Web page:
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The learnr package makes it easy to turn any R Markdown document into an interactive tutorial. Tutorials consist of content along with interactive components for checking and reinforcing understanding. Tutorials can include any or all of the following:

  1. Narrative, figures, illustrations, and equations.

  2. Code exercises (R code chunks that users can edit and execute directly).

  3. Quiz questions.

  4. Videos (supported services include YouTube and Vimeo).

  5. Interactive Shiny components.

Tutorials automatically preserve work done within them, so if a user works on a few exercises or questions and returns to the tutorial later they can pick up right where they left off.


Here are some examples of tutorials created with the learnr package.

Preview image of Setting Up R
Setting Up R

A tutorial featuring videos and interactive questions to guide a new R user through the installation and set up of everything they’ll need to get started with R.

Preview image of Filtering Observations
Filtering Observations

An example tutorial teaching a common data transformation: filtering rows of a data frame with dplyr::filter().

Preview image of Summarizing Data
Summarizing Data

An example tutorial where learners are introduced to dplyr::summarise(). Along the way, learners also gain practice with the pipe operator, %>%, and dplyr::group_by().


Install the latest official learnr release from CRAN:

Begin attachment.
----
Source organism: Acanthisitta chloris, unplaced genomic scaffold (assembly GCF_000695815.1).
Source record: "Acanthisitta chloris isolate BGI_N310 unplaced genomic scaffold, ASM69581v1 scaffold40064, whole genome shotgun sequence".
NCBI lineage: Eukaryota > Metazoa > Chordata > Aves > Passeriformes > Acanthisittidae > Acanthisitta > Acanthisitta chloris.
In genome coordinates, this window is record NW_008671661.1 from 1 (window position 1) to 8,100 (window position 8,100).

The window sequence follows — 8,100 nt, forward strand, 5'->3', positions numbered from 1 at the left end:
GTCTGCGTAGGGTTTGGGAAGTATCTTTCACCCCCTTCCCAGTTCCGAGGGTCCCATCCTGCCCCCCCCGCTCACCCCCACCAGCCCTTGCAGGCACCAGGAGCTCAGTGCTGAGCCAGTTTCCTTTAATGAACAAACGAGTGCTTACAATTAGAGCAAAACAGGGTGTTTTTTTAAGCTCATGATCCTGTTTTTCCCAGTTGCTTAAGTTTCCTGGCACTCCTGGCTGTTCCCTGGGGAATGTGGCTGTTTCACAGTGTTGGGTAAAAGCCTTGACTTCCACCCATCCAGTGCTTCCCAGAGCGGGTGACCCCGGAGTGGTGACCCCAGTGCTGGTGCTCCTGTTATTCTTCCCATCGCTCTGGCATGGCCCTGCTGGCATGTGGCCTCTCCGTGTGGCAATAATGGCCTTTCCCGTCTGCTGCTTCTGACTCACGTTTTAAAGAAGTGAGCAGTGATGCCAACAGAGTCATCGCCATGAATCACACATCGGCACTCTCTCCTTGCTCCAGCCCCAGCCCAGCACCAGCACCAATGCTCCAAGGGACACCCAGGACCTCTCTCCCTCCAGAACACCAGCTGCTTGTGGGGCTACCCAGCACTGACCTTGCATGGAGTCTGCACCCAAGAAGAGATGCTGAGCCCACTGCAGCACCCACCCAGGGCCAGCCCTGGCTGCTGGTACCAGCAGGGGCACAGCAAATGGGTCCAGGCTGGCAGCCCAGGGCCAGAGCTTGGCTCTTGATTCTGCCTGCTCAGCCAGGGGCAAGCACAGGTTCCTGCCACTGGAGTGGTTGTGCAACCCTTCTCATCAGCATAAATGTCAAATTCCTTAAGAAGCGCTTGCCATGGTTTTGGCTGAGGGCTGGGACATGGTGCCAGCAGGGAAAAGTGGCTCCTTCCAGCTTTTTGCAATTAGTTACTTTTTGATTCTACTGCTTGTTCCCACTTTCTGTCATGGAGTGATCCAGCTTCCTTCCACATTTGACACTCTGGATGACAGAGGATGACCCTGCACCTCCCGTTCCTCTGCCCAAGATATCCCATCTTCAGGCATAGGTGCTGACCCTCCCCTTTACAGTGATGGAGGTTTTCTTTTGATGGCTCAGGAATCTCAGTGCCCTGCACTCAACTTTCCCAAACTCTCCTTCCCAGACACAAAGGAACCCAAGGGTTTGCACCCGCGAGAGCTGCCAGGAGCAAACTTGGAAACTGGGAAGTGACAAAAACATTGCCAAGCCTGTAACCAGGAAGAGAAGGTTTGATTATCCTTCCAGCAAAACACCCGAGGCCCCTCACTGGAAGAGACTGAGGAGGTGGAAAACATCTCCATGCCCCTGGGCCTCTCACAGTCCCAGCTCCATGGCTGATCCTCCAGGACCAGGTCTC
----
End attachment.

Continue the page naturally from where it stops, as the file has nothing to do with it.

Or you can install the most recent version in-development from GitHub with the remotes package:

# install.packages("remotes")

learnr works best with a recent version of RStudio (v1.0.136 or later) which includes tools for easily running and previewing tutorials.

Hello, Tutorial!

To create a tutorial, set runtime: shiny_prerendered in the YAML frontmatter of your .Rmd file to turn your R Markdown document into an interactive app.

Then, call library(learnr) within your Rmd file to activate tutorial mode, and use the exercise = TRUE chunk option to turn code chunks into exercises. Users can edit and execute the R code and see the results right within their browser.

For example, here’s a very simple tutorial:

title: "Hello, Tutorial!"
output: learnr::tutorial
runtime: shiny_prerendered

```{r setup, include=FALSE}

This code computes the answer to one plus one,
change it so it computes two plus two:

```{r addition, exercise=TRUE}
1 + 1

This is what the running tutorial document looks like after the user has entered their answer: